Greenpeace Campaigner Steve Abel said, "This memorial to the 20,000 birds killed by the Rena disaster is also a stark reminder of the dangers of opening up New Zealand waters to deep sea oil drilling."(1)
The little blue penguin was found dead and covered in oil on Matakana Island by Greenpeace volunteers when they were helping the local iwi, Nga Hapu o te Moutere o Matakana, clean oil off their beaches following the Rena spill. A diving petrel was also found.
An art collective made up of creatives from Publicis Mojo and Greenpeace volunteers came up with the concept of making ‘oil prints’ with the birds, and donated their time to create hundreds of prints.
The original ‘oil on canvas’ prints will feature at a ‘pop up’ gallery opening at 5pm this evening (Monday 12th) at 2 Queen Street, Central Auckland. The gallery will also screen a short film about the making of the bird prints, featuring a soundtrack donated by the band Radiohead. The exhibition will be open daily from 9.30am-5.30pm until Friday December 16th.
The impacts of the Rena accident shocked New Zealanders, but in global terms the 350 tonnes spill was relatively small.
In 2010 the Deepwater Horizon accident leaked 627,000 tonnes of oil into the Gulf of Mexico, while engineers spent months struggling to fix a problem 1.5 kilometres below the sea’s surface.
In 2009 the Montara oil rig blowout happened in Western Australia at a depth of only 80 metres. It took two and a half months to get under control. The Australian Department of Resources, Energy and Tourism estimates that the Montara oil leak could have been as high as 2,000 barrels of oil per day; this equates to one Rena-type spill every day for 74 days in a row.
Undersea pictures and videos taken by experts from the Surabaya Institute of Technology (ITS) in October 2011 revealed that around 64,000 hectares (158,000 acres) of coral reefs in the Sawu Sea had been destroyed by both the Montara spill and chemical substances — including the chemical Corexit 9500 — that were used to submerge the oil in the clean-up efforts. (2)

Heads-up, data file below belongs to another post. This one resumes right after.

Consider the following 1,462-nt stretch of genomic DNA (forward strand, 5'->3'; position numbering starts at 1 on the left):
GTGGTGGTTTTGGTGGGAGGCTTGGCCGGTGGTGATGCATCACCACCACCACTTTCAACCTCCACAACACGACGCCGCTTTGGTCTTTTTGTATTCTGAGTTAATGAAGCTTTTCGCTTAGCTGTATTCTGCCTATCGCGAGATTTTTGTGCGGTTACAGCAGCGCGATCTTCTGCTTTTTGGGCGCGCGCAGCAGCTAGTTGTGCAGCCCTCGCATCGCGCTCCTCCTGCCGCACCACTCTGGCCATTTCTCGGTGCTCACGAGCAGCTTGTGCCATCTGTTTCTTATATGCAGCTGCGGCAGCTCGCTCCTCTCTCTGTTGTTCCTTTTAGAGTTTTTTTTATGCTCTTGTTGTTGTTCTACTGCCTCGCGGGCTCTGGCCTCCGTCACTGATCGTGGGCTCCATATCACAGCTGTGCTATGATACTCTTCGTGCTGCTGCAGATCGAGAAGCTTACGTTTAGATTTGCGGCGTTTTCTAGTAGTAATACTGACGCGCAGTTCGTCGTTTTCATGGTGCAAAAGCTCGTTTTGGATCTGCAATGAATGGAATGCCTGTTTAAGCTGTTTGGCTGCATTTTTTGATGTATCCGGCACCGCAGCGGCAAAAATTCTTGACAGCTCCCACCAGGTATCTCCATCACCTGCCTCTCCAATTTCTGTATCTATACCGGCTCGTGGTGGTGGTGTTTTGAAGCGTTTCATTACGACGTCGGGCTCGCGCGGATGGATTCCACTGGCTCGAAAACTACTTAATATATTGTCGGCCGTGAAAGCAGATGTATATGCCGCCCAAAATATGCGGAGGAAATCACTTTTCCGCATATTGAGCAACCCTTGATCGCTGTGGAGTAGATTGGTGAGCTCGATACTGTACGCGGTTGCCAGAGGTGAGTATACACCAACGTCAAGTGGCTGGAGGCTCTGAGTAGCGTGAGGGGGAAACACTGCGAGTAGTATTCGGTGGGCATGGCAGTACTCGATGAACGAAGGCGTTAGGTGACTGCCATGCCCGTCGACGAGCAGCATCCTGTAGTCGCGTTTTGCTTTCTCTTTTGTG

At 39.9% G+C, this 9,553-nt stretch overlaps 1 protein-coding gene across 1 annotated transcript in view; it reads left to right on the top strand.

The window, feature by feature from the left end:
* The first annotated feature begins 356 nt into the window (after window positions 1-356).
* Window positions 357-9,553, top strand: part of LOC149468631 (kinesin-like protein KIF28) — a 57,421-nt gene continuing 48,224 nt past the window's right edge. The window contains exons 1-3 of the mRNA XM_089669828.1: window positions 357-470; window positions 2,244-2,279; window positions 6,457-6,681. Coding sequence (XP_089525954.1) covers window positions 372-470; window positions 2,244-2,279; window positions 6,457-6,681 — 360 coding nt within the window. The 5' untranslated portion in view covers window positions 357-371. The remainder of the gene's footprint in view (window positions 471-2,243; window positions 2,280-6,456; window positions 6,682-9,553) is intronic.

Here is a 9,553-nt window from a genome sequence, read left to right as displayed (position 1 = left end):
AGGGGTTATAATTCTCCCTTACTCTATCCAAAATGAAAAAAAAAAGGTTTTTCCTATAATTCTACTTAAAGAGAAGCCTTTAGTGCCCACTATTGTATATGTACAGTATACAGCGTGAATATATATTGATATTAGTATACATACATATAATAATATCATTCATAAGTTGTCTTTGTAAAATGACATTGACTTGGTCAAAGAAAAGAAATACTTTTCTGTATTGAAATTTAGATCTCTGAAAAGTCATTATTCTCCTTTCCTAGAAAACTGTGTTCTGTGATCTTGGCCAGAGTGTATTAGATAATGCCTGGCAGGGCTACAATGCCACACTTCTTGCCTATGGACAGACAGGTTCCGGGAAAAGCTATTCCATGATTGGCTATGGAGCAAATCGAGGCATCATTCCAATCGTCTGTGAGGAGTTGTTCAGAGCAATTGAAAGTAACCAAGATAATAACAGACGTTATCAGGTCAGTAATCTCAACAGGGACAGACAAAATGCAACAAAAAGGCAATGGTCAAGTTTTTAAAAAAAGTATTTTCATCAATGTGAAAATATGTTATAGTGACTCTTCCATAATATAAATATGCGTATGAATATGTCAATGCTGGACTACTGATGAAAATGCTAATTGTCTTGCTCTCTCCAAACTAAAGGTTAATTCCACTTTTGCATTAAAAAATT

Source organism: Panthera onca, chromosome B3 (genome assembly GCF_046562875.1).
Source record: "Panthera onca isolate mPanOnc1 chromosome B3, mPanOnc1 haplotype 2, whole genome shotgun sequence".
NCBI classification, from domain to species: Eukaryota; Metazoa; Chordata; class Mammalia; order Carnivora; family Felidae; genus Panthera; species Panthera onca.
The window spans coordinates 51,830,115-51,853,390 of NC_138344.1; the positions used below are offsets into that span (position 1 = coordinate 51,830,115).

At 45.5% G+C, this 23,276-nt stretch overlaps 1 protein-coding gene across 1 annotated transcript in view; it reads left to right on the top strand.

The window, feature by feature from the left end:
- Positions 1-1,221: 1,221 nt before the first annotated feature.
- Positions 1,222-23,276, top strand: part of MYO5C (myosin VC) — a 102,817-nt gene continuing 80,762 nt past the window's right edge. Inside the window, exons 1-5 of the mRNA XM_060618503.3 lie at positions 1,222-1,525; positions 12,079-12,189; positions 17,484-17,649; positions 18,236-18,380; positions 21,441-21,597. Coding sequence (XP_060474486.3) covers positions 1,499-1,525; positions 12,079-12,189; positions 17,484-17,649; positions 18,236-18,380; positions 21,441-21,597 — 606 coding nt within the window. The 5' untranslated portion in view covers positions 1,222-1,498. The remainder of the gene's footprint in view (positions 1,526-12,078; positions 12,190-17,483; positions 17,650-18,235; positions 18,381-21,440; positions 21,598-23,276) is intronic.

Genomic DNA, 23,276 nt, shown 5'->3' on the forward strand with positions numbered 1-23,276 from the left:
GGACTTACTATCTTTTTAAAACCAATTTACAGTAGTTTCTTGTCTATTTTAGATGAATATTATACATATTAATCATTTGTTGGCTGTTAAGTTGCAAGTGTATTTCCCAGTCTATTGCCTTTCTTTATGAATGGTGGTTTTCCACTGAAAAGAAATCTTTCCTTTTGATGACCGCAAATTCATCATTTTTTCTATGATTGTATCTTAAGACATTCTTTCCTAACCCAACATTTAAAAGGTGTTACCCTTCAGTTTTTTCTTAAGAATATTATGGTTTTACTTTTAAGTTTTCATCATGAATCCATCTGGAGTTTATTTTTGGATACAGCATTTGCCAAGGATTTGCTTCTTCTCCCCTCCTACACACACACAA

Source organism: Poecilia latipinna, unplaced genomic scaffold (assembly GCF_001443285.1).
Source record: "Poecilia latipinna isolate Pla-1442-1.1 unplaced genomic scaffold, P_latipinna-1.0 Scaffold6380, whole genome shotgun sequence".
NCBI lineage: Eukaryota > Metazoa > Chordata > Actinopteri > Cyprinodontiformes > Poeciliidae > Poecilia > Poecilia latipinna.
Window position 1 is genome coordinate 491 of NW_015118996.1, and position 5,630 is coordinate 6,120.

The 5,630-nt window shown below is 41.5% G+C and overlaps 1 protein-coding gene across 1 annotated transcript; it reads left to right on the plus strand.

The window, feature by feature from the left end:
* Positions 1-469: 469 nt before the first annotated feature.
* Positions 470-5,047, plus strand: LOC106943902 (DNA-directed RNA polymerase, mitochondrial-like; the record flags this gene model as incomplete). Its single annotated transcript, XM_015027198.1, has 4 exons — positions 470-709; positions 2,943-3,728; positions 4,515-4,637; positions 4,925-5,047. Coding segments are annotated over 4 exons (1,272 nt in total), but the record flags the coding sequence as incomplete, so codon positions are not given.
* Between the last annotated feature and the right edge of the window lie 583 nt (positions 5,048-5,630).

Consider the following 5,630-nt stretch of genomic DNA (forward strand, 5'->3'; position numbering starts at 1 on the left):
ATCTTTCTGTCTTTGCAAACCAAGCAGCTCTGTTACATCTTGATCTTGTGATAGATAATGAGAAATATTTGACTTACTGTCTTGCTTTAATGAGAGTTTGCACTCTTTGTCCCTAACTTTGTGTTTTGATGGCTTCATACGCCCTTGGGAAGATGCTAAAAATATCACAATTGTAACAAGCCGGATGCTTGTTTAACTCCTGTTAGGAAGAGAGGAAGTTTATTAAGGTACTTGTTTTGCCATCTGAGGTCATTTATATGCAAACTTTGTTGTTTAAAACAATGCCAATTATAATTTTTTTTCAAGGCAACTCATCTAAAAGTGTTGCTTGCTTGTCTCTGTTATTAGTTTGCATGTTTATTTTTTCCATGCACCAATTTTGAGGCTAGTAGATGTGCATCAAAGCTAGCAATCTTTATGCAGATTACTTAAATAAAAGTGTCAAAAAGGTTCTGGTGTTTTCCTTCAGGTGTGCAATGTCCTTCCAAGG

Global oil companies now prospecting in New Zealand waters have been involved in numerous devastating oil spills worldwide, including the Deepwater Horizon disaster and the recent spill off the coast of Brazil.
The Government has invited oil companies to drill in New Zealand waters at depths of up to 3km (2).
Opposition to deep sea oil plans are growing. To date over 106,000 kiwis have signed Greenpeace’s petition to stop deep sea oil drilling.
A media briefing on the risks of deep sea oil drilling in NZ and an infographic showing the sites that are due to be opened for deep sea drilling are available on the Greenpeace website www.greenpeace.org.nz/oilbriefing
The 150 original penguin prints will be on display along Khyber Pass Road until Sunday 18th December.
The pop up gallery will open at 5.00pm on Monday 12th December at 2 Queen Street, alongside Britomart. The exhibition will continue until Friday December 16th.
Greenpeace wish to acknowledge Nga Hapu o te Moutere o Matakana as the iwi with mana whenua over the Matakana beach where the birds were found; the birds will be returned to them in coming days.
(1) The Wildlife Response Centre that dealt with the oiled Rena birds estimated that 20,000 birds were killed by the spill, based on US and UK studies which indicate that we only see one to ten per cent of the birds that are killed by an oil spill – the others simply die unseen at sea. In excess of 2,000 bird carcasses have been recovered. The same is thought to be true of other species. Following the Deepwater Horizon spill, only 101 dead whales were reported in the initial months following the spill. However a recent scientific study estimated that total number of dolphins and whales killed by the spill was approx 5,050.
(2) Source references and a map of sites earmarked for oil exploration in New Zealand visit can be found in a Greenpeace media briefing available at www.greenpeace.org.nz/oilbriefing